Although it is far too early to predict how Russia’s invasion of Ukraine will play out and attention in the immediate term will be on the human costs of the military actions, there will be severe disruption to economic activity and investment in both countries and potentially the wider region.

In terms of construction, Ukraine had been expanding rapidly and was not affected by the Covid-19 crisis to the same extent as other markets in Europe. Ukraine’s construction industry grew by 5.2% in real terms in 2020, following annual growth of 23.9% in 2019. GlobalData estimates that the industry continued to expand in 2021, growing by 2.6% in real terms, driven by continued investment to improve the country’s infrastructure, coupled with increased spending in the health and education sectors. The industry had been predicted to continue to grow at a healthy rate in 2022 and beyond, supported by the government’s investment in transport infrastructure, energy and utilities and industrial construction projects. For example, in the 2022 state Budget, a record $5.1bn had been allocated for the development of infrastructure.

However, the outlook is now much bleaker, with major projects currently underway likely to be stalled and new investment plans put on hold while the government’s attention and financial resources are redirected to the military defensive efforts. Moreover, private investment will also be scaled back dramatically. Although the industry had been expanding and the outlook had been promising, owing primarily to its high political risk assessment, in GlobalData’s Construction Risk Index, Ukraine was ranked 71st out of 92 markets covered in the latest update.

Prior to the recent events, the outlook for Russia’s construction industry had also been promising. Unlike other major markets across Europe, it had managed to avoid a major downturn in 2020 and is estimated to have expanded by around 4% in 2021. Growth this year and in the coming years was also predicted to be healthy, buoyed by government investment in infrastructure, residential and renewable energy projects. For example, in order to strengthen regional infrastructure, the government had implemented over 150 infrastructure investment projects worth more than US$8.1 billion in 26 regions across the country by 2030. Although the level of disruption to construction projects stemming directly from the military invasion is limited when compared to that expected in Ukraine, investor confidence is set to deteriorate and there will be a continued withdrawal of foreign capital. The fall in the rouble will also compound challenges facing the industry in terms of the rising cost of key construction materials and a scaling up of targeted financial sanctions could further impact investment.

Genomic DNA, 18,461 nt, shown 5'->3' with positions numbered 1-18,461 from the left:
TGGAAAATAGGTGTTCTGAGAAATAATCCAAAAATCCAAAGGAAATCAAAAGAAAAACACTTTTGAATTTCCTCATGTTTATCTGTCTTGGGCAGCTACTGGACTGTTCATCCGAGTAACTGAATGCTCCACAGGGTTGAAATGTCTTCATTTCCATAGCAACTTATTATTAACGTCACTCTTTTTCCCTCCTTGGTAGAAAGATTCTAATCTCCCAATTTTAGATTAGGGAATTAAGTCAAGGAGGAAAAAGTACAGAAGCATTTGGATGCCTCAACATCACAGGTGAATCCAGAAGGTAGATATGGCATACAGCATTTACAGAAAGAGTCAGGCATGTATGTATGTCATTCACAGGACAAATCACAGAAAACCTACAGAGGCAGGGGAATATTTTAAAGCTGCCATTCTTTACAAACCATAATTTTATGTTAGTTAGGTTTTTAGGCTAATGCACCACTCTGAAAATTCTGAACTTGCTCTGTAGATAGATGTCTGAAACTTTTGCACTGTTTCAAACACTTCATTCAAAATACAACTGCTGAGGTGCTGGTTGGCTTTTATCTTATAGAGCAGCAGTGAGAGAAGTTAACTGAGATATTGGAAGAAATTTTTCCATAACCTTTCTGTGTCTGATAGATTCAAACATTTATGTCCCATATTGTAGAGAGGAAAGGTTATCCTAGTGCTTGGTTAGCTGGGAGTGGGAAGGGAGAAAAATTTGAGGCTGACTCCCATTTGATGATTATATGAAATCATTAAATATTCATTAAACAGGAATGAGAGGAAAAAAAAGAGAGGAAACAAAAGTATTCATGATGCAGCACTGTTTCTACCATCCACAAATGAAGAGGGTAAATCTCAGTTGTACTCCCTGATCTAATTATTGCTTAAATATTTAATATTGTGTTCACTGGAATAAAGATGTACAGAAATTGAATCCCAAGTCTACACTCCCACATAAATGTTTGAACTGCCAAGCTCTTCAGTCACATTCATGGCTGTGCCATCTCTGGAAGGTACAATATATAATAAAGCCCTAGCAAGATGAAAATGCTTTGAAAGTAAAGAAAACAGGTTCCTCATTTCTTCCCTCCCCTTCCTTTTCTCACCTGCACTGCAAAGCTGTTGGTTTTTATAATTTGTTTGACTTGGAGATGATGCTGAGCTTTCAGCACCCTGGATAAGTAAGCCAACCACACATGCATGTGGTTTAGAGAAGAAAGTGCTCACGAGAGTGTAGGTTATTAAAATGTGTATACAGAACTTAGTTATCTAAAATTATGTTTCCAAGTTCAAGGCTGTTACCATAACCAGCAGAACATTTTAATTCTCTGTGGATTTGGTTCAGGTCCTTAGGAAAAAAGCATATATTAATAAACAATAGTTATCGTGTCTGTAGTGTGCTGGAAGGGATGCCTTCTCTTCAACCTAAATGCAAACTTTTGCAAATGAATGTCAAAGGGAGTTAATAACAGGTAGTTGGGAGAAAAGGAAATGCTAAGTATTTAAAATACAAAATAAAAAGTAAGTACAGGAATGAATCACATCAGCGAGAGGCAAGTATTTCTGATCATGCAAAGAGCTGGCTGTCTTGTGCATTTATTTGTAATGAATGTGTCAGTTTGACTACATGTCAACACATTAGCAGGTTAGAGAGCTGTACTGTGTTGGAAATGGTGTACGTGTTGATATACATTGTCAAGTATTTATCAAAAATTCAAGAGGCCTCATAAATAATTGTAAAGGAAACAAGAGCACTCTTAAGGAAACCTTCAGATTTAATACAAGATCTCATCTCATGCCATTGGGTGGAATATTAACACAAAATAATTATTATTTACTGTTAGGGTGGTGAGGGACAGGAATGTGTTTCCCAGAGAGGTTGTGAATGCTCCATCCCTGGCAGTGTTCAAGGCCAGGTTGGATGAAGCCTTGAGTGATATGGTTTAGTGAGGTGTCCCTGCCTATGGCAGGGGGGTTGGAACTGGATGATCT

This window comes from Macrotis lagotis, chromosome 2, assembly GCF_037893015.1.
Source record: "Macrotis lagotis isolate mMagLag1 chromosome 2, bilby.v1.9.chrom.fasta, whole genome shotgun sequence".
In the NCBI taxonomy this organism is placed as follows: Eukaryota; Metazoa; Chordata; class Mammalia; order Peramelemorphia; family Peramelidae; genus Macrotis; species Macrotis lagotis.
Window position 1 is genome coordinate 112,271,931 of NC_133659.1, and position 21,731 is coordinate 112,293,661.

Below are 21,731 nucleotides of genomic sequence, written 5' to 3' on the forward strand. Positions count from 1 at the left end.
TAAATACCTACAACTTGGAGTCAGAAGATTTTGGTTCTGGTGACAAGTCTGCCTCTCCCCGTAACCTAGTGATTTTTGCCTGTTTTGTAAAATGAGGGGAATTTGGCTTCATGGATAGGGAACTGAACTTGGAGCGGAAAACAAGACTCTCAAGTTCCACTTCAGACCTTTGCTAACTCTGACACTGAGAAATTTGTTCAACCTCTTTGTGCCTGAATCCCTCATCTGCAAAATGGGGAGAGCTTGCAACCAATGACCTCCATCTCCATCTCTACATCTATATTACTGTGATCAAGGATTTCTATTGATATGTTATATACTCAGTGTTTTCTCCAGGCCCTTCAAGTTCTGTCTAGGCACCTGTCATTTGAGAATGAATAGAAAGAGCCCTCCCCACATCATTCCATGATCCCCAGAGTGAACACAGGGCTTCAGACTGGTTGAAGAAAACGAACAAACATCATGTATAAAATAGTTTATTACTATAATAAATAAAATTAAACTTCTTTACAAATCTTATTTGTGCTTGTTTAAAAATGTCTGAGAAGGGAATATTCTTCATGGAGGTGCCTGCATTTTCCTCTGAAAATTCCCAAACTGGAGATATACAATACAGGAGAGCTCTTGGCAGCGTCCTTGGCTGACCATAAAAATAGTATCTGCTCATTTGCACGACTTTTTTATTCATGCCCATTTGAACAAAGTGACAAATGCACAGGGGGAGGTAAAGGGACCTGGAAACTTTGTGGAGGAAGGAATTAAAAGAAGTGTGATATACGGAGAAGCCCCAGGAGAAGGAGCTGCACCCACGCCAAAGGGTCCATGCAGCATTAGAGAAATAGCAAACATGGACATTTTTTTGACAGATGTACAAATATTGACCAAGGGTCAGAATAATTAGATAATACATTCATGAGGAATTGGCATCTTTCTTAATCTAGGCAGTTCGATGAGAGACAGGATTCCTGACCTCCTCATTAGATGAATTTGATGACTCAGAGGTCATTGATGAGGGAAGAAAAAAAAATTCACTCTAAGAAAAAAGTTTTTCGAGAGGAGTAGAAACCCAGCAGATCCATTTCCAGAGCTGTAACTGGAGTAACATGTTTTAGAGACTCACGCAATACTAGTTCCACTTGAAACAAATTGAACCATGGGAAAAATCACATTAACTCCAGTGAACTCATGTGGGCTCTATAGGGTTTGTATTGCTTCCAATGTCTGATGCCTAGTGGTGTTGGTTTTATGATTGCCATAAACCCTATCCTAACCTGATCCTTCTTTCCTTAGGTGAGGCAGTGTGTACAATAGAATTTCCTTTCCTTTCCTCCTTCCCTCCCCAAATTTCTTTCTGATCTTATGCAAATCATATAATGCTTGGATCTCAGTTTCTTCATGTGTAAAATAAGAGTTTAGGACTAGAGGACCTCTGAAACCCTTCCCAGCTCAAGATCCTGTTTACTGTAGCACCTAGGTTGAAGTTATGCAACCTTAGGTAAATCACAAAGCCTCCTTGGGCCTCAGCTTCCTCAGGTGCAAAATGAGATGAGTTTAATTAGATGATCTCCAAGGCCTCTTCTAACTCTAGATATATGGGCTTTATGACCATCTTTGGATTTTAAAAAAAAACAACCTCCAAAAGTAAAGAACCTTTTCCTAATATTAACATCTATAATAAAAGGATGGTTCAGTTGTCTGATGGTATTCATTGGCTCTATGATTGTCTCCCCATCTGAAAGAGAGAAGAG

There is also a risk that other European markets bordering Russia will suffer disruption if investor confidence in the wider region takes a hit. The Baltic states (of Latvia, Lithuania and Estonia) have been recovering relatively well from Covid-19 disruption and in GlobalData’s most recent assessment construction in these markets was predicted to expand by 4%-5% in 2022. It is a similar outlook for Poland and Romania, which are NATO members bordering Ukraine and potentially facing a risk of fallout from the military conflict in Ukraine.
There will also be an indirect impact on construction further afield as Russia’s military intervention exacerbates upward pressure on oil and energy prices, feeding into even higher costs for production and transportation of key construction materials. Ukraine is also a major producer of steel, global prices of which soared in 2021.
While it is difficult to see past the immediate military conflict in terms of what the outcome might be for Ukraine, Russia’s military actions are likely to accelerate the post-pandemic trend of deglobalisation as sovereign states seek to generate more secure supplies of energy and commodities in the face of rising geopolitical tensions and volatile prices. This is likely to increase demand for domestically-produced energy in western European countries, notably Germany, which has a relatively high dependence on Russian oil and gas, leading to higher levels of spending on constructing new energy plants and transportation systems.